Pricing has long been an issue for streaming music subscriptions, with the $/€/£ 9.99 price point above what most people spend on music each month. Streaming services have navigated around the issue with a combination of tactics such as telco bundles and aggressive price discounts (e.g. $1 for 3 months). However, these tactics place long term pressure on the 9.99 price point as they create a consumer perception that streaming music should be cheaper than it is. There is no doubt that discounts are doing a great job of converting users and of easing otherwise reluctant consumers into the 9.99 pricing, but the next phase of the streaming market requires a more sustainable approach to pricing strategy, coupled with some serious product innovation.

To explore this issue in detail, MIDiA has published its latest music report: Streaming Music Pricing: Inelastic StretchingIn it we use proprietary MIDiA data to assess how much of the 9.99 opportunity has been tapped, how much further opportunity exists and what level of demand exists for different price points.

midia music subscriber projections

These are some of the key takeaways from the report:

  • 2017 will be a stellar streaming year: A combination of enough growth being left in the market and the continued success of pricing discounts should see subscriber numbers grow at a slightly faster rate in 2017 than they did in 2016, hitting 146.6 million. This is up 44.3 million from the 106.3 million hit in 2016. (That 2016 figure is 5.9 million more than our provisional estimate published back in the start of January, as the result of receiving a couple of slightly stronger than expected numbers. However, the increase is not due to the very high subscriber numbers reported elsewhere for some Chinese services. We consider these numbers to be high and we place our estimate closer to half of those.) By 2018, subscriber growth will begin to lessen and by 2019 we’ll be in market maturation phase. Around 2/3 of the readily addressable opportunity for 9.99 has already been tapped and this remainder is what will drive the 2017 growth. New tactics will be required for the rest of the cycle.
  • Beyond 9.99: Emerging markets, new partnerships and discounts will all be important growth tactics, but pricing will also be key. Many readers will be familiar with my longstanding enthusiasm for mid tier streaming pricing. Unfortunately, mid-tier pricing by stealth (e.g. price discounts, student offers) coupled with an overly resplendent free marketplace (YouTube, Vevo, Spotify free, etc.) have combined to suck most of the oxygen out of the mid tier sector. Nonetheless, there is a major need for something to cater for the lower end of the market. One of the key sections in the report reveals that streaming pricing is inelastic and the change in demand is smaller than the change in pricing. Even dropping the main price to $6.99 would only result in reducing the size of the streaming market.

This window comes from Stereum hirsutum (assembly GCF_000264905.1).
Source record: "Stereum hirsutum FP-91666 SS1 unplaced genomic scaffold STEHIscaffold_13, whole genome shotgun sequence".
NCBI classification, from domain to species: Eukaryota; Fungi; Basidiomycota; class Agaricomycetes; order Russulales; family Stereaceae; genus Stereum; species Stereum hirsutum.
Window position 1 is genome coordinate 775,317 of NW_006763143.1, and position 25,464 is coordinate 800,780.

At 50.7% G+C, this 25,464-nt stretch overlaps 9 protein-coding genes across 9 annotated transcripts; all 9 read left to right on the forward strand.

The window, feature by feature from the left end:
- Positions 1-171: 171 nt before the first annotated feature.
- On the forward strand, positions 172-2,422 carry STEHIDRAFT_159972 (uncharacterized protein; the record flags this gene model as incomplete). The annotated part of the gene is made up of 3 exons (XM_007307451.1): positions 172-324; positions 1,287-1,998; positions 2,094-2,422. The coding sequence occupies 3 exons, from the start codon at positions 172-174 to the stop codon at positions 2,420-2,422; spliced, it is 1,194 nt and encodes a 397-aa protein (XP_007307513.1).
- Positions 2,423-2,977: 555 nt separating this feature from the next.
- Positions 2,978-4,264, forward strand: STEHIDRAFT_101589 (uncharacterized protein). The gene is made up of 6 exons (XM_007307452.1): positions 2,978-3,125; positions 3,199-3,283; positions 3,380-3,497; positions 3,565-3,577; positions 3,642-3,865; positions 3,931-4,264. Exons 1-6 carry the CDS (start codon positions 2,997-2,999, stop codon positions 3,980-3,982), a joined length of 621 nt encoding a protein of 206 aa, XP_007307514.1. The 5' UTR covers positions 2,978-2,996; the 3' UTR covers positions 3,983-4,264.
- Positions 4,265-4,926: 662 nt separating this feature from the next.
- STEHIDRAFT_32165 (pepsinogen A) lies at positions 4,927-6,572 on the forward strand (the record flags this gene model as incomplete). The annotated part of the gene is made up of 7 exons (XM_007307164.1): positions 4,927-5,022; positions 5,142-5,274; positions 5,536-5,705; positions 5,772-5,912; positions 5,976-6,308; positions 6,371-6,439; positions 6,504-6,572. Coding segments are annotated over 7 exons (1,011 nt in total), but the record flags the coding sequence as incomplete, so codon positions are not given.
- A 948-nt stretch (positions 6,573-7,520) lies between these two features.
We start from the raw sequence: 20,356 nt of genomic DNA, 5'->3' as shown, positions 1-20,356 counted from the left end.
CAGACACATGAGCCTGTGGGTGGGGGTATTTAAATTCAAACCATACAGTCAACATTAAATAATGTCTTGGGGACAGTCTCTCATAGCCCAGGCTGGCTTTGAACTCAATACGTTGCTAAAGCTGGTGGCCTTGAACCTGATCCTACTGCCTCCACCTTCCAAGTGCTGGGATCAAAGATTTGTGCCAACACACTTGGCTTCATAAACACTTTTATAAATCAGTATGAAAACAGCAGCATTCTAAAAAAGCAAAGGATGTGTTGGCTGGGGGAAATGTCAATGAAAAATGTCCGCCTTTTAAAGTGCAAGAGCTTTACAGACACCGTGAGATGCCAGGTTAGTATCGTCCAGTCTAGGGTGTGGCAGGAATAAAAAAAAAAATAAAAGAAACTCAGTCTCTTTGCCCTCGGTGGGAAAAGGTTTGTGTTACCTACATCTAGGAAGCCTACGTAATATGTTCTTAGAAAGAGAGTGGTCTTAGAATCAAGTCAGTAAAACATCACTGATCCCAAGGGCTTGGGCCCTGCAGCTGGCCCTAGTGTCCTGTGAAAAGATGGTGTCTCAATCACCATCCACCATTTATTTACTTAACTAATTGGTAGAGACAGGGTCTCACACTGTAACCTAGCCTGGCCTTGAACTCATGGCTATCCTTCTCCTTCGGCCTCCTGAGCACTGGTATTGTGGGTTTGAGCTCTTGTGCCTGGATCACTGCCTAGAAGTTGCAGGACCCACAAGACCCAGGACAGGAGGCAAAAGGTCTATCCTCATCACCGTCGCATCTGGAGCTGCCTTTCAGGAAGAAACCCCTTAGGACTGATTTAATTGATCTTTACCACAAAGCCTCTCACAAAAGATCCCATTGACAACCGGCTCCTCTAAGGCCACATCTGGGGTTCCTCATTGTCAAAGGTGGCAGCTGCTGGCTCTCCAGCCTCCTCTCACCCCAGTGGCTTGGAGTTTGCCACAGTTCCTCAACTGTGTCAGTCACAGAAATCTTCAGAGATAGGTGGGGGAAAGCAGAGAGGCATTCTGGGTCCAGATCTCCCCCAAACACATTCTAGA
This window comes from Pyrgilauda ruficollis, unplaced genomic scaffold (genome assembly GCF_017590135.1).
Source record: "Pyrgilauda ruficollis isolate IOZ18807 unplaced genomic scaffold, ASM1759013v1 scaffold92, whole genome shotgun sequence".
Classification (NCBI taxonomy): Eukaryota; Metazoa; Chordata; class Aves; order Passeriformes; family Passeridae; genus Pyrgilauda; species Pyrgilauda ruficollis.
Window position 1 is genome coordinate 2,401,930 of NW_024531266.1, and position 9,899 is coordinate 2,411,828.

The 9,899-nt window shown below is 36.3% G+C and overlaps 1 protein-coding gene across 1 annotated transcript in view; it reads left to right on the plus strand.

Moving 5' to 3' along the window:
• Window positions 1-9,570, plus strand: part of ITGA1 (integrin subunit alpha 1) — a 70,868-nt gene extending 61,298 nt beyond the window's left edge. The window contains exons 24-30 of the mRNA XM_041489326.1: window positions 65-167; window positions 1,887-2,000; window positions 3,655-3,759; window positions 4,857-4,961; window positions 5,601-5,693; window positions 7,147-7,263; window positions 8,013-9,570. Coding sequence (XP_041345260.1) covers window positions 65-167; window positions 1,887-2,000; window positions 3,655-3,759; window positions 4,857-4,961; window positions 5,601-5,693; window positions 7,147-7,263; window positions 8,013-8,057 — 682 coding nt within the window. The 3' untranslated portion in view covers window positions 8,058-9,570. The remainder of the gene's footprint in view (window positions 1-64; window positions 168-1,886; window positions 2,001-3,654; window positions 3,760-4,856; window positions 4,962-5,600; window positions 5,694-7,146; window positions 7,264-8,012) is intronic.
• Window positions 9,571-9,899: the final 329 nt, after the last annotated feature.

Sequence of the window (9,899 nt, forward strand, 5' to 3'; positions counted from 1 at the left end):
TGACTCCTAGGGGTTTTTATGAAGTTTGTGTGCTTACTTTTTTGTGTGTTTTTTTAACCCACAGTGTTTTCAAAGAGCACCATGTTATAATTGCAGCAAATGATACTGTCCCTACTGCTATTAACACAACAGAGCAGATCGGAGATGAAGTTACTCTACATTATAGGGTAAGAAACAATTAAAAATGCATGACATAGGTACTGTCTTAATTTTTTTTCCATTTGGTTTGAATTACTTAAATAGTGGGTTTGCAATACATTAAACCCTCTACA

• Unbundling: So how do we square the circle? By using super low prices (e.g. 2.99; 3.99) to launch laser focused niche apps aimed at specific demographics and genres. This can be done both by standalone specialists (e.g. the Overflow, FreqsTV) and by the big incumbents taking a leaf out of Facebook’s app strategy and creating standalone, unbundled apps. In order for them to work, they cannot simply look like a thin slice of Spotify or Apple Music. They have to be as different from their parent apps as Instagram and Whatsapp are from Facebook. That means new user experiences, new functionality, different approaches to programming/ curation and standalone branding. To work, mid tier products have to look like something unique, not a compromised, watered down version of the full fat product. Mid tier services risk looking like low-fat, gluten-free, sugar-free, organic, diet, hand knitted soya milk. While there is a market for it, it shouldn’t come as a surprise that the market is in fact tiny.

So, a good 2017 looks on the cards for streaming, one which will confirm the maturity of the streaming sector as a whole. But the next stage of the market will require product and pricing innovation, at both the high end and the low end. Now is the time to start putting the pieces in place for 2018 and beyond.

The report from which this insight is taken (Streaming Music Pricing: Inelastic Stretching) is immediately available to MIDiA report subscribers. To find out how to become a MIDiA subscriber email info@midiaresearch.com.  If you just want to buy the report and the supporting data then visit our report store here.